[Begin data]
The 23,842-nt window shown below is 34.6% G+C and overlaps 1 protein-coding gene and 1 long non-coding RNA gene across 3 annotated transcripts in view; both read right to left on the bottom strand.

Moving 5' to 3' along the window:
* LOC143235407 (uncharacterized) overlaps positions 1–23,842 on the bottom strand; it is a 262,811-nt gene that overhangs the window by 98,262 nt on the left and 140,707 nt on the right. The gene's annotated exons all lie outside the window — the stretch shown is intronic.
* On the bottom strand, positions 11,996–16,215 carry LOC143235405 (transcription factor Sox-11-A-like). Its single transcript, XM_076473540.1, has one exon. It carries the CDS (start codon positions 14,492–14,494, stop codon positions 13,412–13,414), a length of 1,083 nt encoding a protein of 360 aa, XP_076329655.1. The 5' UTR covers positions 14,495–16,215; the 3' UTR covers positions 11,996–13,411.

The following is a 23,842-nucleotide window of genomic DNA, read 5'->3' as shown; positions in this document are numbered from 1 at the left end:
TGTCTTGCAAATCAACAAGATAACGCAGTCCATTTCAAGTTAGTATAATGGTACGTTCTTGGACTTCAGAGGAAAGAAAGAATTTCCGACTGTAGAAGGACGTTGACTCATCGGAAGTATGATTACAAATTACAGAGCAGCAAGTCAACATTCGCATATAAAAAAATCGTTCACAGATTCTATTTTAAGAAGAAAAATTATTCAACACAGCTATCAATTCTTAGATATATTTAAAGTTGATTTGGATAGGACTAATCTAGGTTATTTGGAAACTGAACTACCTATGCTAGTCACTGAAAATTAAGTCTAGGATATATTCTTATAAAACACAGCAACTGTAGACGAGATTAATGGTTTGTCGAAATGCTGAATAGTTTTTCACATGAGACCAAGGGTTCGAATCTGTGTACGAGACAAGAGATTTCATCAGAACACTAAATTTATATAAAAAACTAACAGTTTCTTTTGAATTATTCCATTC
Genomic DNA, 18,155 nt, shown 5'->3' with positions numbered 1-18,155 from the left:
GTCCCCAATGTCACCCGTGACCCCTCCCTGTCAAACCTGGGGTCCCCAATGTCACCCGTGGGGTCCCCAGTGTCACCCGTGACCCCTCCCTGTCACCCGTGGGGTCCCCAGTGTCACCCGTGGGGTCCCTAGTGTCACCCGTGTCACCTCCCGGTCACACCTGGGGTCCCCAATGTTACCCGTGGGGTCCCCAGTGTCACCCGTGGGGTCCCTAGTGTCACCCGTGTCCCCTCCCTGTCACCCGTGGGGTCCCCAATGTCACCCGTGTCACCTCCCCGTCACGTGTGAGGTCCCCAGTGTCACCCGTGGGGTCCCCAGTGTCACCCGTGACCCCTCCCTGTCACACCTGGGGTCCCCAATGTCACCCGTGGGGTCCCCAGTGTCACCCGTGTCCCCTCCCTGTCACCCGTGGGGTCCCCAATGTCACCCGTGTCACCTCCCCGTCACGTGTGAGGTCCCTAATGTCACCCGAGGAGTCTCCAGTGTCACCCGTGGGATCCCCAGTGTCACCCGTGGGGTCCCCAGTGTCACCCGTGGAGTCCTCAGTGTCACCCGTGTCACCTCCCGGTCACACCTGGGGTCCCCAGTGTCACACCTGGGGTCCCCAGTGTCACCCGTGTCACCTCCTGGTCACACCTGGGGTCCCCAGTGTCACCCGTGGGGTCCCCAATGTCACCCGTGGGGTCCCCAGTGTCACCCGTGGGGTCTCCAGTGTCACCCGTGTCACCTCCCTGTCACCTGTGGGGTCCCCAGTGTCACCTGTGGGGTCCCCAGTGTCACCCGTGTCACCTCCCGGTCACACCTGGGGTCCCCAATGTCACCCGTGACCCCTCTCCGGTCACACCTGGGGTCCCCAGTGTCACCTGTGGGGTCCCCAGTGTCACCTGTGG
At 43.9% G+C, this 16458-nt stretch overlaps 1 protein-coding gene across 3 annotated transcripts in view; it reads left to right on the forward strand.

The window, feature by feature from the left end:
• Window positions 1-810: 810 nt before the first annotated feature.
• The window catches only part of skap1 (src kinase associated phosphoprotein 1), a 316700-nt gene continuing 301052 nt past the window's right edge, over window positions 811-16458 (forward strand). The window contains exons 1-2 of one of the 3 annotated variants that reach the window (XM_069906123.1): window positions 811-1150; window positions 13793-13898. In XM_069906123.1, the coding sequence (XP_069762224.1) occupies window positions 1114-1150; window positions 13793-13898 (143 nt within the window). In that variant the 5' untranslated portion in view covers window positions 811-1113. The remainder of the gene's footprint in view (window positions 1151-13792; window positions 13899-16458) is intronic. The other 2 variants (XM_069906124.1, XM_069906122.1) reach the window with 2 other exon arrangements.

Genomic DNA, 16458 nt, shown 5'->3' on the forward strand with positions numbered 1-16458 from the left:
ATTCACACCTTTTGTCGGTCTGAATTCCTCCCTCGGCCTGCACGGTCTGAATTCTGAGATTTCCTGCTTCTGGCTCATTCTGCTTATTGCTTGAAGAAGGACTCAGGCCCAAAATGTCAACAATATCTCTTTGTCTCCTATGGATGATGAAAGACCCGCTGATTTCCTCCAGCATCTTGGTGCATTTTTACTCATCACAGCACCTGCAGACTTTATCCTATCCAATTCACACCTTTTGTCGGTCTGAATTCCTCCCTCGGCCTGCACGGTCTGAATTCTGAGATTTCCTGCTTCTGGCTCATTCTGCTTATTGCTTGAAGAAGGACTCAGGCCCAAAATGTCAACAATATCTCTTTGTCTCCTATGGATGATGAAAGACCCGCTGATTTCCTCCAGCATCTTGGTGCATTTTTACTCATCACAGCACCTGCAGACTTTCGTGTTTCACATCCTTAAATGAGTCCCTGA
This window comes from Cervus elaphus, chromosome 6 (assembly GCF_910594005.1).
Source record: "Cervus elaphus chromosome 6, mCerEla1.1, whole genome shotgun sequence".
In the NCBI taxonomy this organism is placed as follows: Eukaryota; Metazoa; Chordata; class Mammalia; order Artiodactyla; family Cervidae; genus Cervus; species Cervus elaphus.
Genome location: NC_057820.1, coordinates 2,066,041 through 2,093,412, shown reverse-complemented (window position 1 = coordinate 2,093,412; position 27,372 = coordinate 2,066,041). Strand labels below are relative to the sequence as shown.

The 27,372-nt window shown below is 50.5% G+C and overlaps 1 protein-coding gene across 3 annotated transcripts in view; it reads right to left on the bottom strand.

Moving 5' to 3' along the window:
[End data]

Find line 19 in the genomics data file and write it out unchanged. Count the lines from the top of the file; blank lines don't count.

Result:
The 27,372-nt window shown below is 50.5% G+C and overlaps 1 protein-coding gene across 3 annotated transcripts in view; it reads right to left on the bottom strand.